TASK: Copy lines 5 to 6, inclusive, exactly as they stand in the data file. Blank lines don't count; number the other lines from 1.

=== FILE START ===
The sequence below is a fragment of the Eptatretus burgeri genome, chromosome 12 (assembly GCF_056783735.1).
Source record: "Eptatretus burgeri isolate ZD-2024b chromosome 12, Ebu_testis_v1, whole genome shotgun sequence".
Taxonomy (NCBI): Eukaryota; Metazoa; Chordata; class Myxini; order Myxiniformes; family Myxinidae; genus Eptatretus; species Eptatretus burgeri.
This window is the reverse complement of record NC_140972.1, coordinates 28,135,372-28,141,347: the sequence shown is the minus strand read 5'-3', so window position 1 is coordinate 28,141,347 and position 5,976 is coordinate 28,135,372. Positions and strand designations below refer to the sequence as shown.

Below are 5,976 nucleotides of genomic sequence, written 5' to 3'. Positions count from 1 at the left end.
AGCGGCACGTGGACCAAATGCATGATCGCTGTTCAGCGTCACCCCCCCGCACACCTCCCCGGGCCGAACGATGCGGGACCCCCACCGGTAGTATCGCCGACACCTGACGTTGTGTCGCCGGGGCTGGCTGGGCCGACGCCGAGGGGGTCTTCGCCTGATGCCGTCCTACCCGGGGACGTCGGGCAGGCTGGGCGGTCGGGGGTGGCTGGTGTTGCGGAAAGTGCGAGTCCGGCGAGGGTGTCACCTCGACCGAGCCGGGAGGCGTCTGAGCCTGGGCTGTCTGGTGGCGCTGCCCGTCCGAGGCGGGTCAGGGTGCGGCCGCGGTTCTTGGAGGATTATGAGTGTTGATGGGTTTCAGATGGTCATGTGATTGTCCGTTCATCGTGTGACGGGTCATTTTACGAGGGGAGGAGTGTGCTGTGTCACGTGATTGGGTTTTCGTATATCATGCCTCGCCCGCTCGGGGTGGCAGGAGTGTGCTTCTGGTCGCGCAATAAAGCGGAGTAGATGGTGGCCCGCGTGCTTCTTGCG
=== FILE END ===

Below are 5,976 nucleotides of genomic sequence, written 5' to 3'. Positions count from 1 at the left end.
AGCGGCACGTGGACCAAATGCATGATCGCTGTTCAGCGTCACCCCCCCGCACACCTCCCCGGGCCGAACGATGCGGGACCCCCACCGGTAGTATCGCCGACACCTGACGTTGTGTCGCCGGGGCTGGCTGGGCCGACGCCGAGGGGGTCTTCGCCTGATGCCGTCCTACCCGGGGACGTCGGGCAGGCTGGGCGGTCGGGGGTGGCTGGTGTTGCGGAAAGTGCGAGTCCGGCGAGGGTGTCACCTCGACCGAGCCGGGAGGCGTCTGAGCCTGGGCTGTCTGGTGGCGCTGCCCGTCCGAGGCGGGTCAGGGTGCGGCCGCGGTTCTTGGAGGATTATGAGTGTTGATGGGTTTCAGATGGTCATGTGATTGTCCGTTCATCGTGTGACGGGTCATTTTACGAGGGGAGGAGTGTGCTGTGTCACGTGATTGGGTTTTCGTATATCATGCCTCGCCCGCTCGGGGTGGCAGGAGTGTGCTTCTGGTCGCGCAATAAAGCGGAGTAGATGGTGGCCCGCGTGCTTCTTGCG